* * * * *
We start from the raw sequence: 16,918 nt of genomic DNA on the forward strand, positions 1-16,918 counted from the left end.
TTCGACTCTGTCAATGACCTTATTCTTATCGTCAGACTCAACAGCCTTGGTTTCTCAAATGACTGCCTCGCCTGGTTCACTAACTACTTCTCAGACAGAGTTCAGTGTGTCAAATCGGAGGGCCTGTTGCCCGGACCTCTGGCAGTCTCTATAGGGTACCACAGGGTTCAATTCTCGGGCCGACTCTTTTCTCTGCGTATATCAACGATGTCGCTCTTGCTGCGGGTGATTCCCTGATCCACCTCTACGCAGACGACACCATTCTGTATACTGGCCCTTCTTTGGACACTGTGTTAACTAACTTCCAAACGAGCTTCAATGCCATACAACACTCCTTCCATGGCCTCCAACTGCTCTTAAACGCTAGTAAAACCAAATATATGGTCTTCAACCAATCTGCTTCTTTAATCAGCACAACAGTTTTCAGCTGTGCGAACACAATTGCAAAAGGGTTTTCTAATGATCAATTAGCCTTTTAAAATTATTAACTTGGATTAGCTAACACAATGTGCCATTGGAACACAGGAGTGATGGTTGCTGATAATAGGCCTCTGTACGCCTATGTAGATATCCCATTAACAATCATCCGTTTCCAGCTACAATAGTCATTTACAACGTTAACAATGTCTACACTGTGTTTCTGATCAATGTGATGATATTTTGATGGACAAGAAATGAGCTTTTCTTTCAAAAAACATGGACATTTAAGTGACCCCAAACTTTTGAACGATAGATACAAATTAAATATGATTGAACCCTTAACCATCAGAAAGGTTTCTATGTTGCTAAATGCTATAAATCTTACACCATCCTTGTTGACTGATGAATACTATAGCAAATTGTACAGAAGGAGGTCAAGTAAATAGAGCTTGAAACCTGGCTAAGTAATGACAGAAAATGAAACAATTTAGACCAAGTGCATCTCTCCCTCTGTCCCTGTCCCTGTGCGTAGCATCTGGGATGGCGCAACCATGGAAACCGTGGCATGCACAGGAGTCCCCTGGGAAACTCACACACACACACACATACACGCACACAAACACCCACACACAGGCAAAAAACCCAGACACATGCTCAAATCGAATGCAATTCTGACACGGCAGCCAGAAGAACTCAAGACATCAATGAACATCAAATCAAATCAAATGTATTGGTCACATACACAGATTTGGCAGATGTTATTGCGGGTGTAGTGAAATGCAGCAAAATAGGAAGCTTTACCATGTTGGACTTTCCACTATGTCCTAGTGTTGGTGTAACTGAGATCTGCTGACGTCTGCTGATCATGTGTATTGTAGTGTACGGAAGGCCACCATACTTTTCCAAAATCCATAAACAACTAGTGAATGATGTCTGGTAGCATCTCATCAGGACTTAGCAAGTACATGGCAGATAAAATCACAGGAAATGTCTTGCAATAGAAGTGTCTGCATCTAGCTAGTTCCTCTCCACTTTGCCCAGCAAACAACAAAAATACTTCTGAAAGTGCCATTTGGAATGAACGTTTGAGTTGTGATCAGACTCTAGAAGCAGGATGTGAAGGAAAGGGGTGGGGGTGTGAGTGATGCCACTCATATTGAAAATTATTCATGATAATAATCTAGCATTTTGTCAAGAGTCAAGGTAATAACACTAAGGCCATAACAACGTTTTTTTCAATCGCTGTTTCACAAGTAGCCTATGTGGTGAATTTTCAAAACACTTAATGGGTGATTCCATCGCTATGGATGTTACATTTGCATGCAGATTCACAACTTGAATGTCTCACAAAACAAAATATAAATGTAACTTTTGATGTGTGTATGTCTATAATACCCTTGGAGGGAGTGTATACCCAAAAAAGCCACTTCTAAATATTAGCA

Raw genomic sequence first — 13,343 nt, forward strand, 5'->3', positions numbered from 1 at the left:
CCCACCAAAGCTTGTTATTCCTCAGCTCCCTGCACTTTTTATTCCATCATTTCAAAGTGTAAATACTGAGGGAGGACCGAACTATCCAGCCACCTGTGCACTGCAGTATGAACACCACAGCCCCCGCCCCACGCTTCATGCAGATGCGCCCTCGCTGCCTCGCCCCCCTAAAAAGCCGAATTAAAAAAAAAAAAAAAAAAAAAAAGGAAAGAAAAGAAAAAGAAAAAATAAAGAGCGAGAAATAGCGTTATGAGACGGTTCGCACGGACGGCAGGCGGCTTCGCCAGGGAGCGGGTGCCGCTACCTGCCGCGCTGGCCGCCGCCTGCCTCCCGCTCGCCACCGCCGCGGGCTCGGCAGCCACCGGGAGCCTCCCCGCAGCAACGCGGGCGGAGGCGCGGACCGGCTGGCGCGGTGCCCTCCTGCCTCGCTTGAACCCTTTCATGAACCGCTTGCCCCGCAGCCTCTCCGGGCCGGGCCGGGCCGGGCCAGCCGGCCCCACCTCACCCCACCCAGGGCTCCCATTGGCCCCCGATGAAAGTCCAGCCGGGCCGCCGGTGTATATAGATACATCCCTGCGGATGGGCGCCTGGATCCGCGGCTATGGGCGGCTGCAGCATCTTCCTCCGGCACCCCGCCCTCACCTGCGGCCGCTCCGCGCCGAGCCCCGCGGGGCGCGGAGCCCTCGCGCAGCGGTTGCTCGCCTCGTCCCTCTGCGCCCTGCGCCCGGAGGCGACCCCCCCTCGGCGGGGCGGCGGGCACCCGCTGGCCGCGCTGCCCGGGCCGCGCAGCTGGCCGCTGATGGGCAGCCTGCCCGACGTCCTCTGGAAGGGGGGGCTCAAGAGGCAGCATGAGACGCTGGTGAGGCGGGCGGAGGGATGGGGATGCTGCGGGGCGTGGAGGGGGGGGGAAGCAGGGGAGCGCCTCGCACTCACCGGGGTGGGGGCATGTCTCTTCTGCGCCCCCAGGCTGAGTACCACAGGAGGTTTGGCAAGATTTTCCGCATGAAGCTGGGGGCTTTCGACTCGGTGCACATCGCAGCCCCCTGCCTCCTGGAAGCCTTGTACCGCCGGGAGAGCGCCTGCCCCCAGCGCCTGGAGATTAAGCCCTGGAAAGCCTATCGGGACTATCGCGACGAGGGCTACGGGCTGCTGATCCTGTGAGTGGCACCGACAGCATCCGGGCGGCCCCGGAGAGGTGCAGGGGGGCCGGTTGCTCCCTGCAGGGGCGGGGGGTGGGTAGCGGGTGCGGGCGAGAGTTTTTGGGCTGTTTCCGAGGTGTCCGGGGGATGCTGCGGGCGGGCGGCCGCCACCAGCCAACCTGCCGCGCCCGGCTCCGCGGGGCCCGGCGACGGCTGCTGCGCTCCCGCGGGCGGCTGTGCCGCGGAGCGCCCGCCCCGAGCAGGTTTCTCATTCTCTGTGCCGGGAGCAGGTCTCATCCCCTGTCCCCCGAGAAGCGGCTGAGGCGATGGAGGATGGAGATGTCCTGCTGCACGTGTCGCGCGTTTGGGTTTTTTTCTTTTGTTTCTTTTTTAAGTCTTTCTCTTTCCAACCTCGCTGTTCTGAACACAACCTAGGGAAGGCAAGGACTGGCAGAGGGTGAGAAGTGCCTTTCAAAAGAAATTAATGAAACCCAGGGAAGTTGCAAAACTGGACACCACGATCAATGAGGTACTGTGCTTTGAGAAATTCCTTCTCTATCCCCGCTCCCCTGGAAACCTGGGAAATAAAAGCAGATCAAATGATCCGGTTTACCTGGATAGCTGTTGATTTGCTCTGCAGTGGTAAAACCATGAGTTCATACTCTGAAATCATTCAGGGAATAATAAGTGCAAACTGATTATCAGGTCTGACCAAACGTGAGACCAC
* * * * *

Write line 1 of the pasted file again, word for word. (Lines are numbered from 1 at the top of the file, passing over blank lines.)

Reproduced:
We start from the raw sequence: 16,918 nt of genomic DNA on the forward strand, positions 1-16,918 counted from the left end.